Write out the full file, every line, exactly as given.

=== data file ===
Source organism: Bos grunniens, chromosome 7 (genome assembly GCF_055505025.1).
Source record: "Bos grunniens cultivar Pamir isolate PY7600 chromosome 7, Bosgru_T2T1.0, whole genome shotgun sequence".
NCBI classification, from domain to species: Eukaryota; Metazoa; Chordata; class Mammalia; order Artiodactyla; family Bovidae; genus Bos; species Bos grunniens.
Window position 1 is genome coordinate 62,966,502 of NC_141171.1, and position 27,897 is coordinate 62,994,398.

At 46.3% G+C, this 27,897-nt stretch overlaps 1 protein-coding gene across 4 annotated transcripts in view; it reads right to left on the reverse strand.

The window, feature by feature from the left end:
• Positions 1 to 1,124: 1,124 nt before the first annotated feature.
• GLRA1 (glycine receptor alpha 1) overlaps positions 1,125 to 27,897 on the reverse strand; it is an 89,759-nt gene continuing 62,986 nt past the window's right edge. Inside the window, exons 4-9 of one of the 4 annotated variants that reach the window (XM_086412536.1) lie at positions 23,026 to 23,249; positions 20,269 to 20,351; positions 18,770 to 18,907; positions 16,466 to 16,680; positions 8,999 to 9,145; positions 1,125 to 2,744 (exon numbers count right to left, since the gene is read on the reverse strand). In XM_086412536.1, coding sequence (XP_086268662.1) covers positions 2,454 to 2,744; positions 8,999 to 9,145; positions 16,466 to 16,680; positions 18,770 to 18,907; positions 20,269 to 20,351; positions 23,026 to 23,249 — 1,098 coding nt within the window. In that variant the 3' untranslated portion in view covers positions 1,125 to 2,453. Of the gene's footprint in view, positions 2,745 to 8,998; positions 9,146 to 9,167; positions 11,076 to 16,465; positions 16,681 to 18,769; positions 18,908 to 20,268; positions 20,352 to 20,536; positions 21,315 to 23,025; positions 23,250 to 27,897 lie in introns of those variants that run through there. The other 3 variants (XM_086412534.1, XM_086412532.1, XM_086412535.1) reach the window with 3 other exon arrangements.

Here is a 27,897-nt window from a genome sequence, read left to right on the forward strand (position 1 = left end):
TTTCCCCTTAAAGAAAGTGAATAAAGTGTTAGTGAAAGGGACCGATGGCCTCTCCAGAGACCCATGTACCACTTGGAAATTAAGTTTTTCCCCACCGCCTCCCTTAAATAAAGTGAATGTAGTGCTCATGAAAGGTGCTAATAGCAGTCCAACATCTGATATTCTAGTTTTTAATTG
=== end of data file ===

Source organism: Bos grunniens, chromosome 7 (genome assembly GCF_055505025.1).
Source record: "Bos grunniens cultivar Pamir isolate PY7600 chromosome 7, Bosgru_T2T1.0, whole genome shotgun sequence".
NCBI classification, from domain to species: Eukaryota; Metazoa; Chordata; class Mammalia; order Artiodactyla; family Bovidae; genus Bos; species Bos grunniens.
Window position 1 is genome coordinate 62,966,502 of NC_141171.1, and position 27,897 is coordinate 62,994,398.

At 46.3% G+C, this 27,897-nt stretch overlaps 1 protein-coding gene across 4 annotated transcripts in view; it reads right to left on the reverse strand.

The window, feature by feature from the left end:
• Positions 1 to 1,124: 1,124 nt before the first annotated feature.
• GLRA1 (glycine receptor alpha 1) overlaps positions 1,125 to 27,897 on the reverse strand; it is an 89,759-nt gene continuing 62,986 nt past the window's right edge. Inside the window, exons 4-9 of one of the 4 annotated variants that reach the window (XM_086412536.1) lie at positions 23,026 to 23,249; positions 20,269 to 20,351; positions 18,770 to 18,907; positions 16,466 to 16,680; positions 8,999 to 9,145; positions 1,125 to 2,744 (exon numbers count right to left, since the gene is read on the reverse strand). In XM_086412536.1, coding sequence (XP_086268662.1) covers positions 2,454 to 2,744; positions 8,999 to 9,145; positions 16,466 to 16,680; positions 18,770 to 18,907; positions 20,269 to 20,351; positions 23,026 to 23,249 — 1,098 coding nt within the window. In that variant the 3' untranslated portion in view covers positions 1,125 to 2,453. Of the gene's footprint in view, positions 2,745 to 8,998; positions 9,146 to 9,167; positions 11,076 to 16,465; positions 16,681 to 18,769; positions 18,908 to 20,268; positions 20,352 to 20,536; positions 21,315 to 23,025; positions 23,250 to 27,897 lie in introns of those variants that run through there. The other 3 variants (XM_086412534.1, XM_086412532.1, XM_086412535.1) reach the window with 3 other exon arrangements.

Here is a 27,897-nt window from a genome sequence, read left to right on the forward strand (position 1 = left end):
TTTCCCCTTAAAGAAAGTGAATAAAGTGTTAGTGAAAGGGACCGATGGCCTCTCCAGAGACCCATGTACCACTTGGAAATTAAGTTTTTCCCCACCGCCTCCCTTAAATAAAGTGAATGTAGTGCTCATGAAAGGTGCTAATAGCAGTCCAACATCTGATATTCTAGTTTTTAATTG